blue/purple scarf with dark blue Tencel weft
I'm currently reading Death of an Artist by Kate Wilhelm.
I first found Wilhelm as a science fiction writer but she also writes mysteries. (If you like Louise Penny you will probably also like Wilhelm.)
Death of an Artist is provoking all sorts of thoughts, stirring up all sorts of emotions. One of the characters is an artist (painter) who finds that nothing she executes is ever 'done', that she can always find more to do to a piece. Therefore she cannot sell or even give away anything that she has created, although she has no objection to having her work on display.
Another character makes a wooden box which is a tour de force of in-laid design. His wife rejects his gift of the 'empty' box, preferring diamonds. Needless to say, the marriage fails.
As someone dealing with the creative urge - some might even say 'imperative' - in my every day life, these characters have a lot to say about living a creative life.
Having just launched a new publication I have been thinking about how the creative urge is insatiable and how much expressing one's creativity relies on not just one's own approval, but the approval of others. I'm not just talking about compliments, which are lovely, but in someone actually offering their good hard earned cash in return for the results of that creativity.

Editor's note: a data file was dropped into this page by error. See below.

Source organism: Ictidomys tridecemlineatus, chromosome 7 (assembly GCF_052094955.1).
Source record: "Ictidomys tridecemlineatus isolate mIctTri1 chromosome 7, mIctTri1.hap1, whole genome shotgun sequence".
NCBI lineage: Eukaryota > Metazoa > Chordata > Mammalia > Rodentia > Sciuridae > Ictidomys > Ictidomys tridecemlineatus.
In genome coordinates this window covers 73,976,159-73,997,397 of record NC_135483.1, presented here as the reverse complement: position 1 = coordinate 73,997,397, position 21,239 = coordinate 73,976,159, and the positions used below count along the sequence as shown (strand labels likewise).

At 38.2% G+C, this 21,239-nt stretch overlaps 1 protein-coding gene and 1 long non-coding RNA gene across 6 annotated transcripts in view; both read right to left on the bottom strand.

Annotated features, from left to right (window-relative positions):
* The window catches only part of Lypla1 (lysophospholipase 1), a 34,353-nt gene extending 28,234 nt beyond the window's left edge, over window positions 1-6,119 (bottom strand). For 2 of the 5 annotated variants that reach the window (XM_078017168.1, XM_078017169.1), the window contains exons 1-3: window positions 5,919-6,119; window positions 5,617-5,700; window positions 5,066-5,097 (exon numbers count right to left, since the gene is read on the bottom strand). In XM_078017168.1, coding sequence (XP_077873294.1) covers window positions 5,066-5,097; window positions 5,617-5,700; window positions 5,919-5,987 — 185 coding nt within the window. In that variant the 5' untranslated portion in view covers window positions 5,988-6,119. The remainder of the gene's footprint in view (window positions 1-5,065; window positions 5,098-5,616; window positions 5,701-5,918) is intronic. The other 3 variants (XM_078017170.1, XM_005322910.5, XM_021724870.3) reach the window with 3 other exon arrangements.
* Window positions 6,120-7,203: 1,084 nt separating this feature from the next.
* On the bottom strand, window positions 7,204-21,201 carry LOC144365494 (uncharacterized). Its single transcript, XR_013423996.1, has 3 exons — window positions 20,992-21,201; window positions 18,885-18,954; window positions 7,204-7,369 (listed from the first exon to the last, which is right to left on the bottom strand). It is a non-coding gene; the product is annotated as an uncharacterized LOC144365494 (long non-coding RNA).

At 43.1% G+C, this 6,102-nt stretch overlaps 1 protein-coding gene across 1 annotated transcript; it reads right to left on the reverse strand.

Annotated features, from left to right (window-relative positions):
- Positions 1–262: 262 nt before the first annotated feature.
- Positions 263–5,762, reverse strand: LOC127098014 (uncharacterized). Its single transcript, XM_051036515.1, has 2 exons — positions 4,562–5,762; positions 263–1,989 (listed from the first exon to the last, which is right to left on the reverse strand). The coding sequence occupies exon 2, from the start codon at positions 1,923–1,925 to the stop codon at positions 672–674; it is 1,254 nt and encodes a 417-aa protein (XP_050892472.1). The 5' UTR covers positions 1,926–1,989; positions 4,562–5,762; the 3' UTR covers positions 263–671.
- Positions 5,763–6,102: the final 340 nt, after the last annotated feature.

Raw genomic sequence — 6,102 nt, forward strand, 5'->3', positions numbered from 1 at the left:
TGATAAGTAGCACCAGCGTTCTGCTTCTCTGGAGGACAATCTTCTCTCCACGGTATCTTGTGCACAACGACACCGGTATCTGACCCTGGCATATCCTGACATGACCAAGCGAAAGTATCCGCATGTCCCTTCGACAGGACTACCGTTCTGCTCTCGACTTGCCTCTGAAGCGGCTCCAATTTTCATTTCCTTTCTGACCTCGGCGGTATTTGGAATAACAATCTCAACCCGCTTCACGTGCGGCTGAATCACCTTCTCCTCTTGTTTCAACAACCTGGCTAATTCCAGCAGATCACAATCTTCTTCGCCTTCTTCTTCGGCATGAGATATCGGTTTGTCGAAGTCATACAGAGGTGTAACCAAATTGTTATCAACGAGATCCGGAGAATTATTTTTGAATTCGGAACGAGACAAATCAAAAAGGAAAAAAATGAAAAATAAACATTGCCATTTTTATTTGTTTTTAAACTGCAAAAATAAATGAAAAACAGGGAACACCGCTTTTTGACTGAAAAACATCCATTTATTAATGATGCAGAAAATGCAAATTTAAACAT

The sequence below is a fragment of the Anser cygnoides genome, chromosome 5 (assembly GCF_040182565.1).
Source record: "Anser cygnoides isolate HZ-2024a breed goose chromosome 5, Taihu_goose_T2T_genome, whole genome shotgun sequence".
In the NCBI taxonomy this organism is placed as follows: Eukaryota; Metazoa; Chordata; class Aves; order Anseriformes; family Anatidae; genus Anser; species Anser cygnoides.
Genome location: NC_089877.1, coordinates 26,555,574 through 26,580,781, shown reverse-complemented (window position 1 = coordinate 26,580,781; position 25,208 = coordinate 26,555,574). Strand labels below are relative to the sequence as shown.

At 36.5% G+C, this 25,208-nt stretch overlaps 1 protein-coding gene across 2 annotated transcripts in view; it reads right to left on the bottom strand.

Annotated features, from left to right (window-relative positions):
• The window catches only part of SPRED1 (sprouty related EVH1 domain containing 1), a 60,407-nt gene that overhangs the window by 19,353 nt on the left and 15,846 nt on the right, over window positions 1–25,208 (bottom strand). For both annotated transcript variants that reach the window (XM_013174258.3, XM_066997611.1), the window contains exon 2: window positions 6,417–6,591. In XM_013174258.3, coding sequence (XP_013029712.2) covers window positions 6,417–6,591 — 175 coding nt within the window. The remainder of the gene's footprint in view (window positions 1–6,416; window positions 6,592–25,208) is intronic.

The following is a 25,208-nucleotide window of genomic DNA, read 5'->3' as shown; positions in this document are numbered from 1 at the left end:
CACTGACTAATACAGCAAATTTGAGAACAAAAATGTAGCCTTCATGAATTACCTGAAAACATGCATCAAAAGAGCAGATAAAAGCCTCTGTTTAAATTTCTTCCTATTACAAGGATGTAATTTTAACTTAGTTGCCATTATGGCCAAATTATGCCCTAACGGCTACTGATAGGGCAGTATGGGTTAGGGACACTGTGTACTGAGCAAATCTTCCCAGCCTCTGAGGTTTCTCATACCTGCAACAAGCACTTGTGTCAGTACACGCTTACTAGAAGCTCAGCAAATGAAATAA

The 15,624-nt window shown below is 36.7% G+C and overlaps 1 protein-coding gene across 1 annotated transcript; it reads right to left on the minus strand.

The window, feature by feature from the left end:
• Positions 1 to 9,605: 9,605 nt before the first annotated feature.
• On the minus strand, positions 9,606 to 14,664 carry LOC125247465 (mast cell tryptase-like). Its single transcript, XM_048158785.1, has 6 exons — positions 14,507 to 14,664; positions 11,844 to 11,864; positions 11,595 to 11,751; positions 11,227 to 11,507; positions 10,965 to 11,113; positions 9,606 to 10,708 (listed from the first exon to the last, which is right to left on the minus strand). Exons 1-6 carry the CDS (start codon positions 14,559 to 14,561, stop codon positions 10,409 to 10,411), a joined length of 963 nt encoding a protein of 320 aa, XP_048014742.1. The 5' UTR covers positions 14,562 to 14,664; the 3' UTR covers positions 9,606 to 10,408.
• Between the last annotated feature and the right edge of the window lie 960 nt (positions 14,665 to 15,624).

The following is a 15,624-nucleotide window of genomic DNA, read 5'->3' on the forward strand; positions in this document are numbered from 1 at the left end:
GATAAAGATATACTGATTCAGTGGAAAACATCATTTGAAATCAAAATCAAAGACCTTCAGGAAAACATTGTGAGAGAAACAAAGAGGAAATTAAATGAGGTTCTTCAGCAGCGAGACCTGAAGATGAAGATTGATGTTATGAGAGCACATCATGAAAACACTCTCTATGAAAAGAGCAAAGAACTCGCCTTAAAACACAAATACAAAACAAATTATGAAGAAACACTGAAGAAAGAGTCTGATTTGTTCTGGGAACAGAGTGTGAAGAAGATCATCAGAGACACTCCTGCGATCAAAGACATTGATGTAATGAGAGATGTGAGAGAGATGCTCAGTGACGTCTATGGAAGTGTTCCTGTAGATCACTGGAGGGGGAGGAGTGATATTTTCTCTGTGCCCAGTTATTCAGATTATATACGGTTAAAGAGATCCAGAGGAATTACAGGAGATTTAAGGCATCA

I thought long and hard about doing another publication, especially going 'old school' (i.e. not just printing on paper, but including actual fabric samples). I spent the better part of 9 months working on it and in the end shaved as much of the expense off of it as I could. If I had included a binder, the price of AGY would have had to be even higher, although at $25 for shipping from Canada to the US, it's already causing controversy.
If I were independently wealthy I would not have to be compensated for postage, envelopes/boxes, packing tape, mailing labels, the gas to drive to the post office, parking fees. If I were one of the 1% instead of the bottom of the 99% I could have subsidized the costs of shipping the publication. But I'm not. The fact that people are assuming that I am charging too much for shipping leaves me feeling very uncomfortable about doing any further publications.
I completely understand why the publishing industry is going more and more towards digital publishing. But textiles can never be entirely captured in a photograph.
So I ask you, gentle readers, if you have ordered A Good Yarn and feel it is worth the purchase price *AND* the cost of the shipping when you have received it, please let the weaving community know.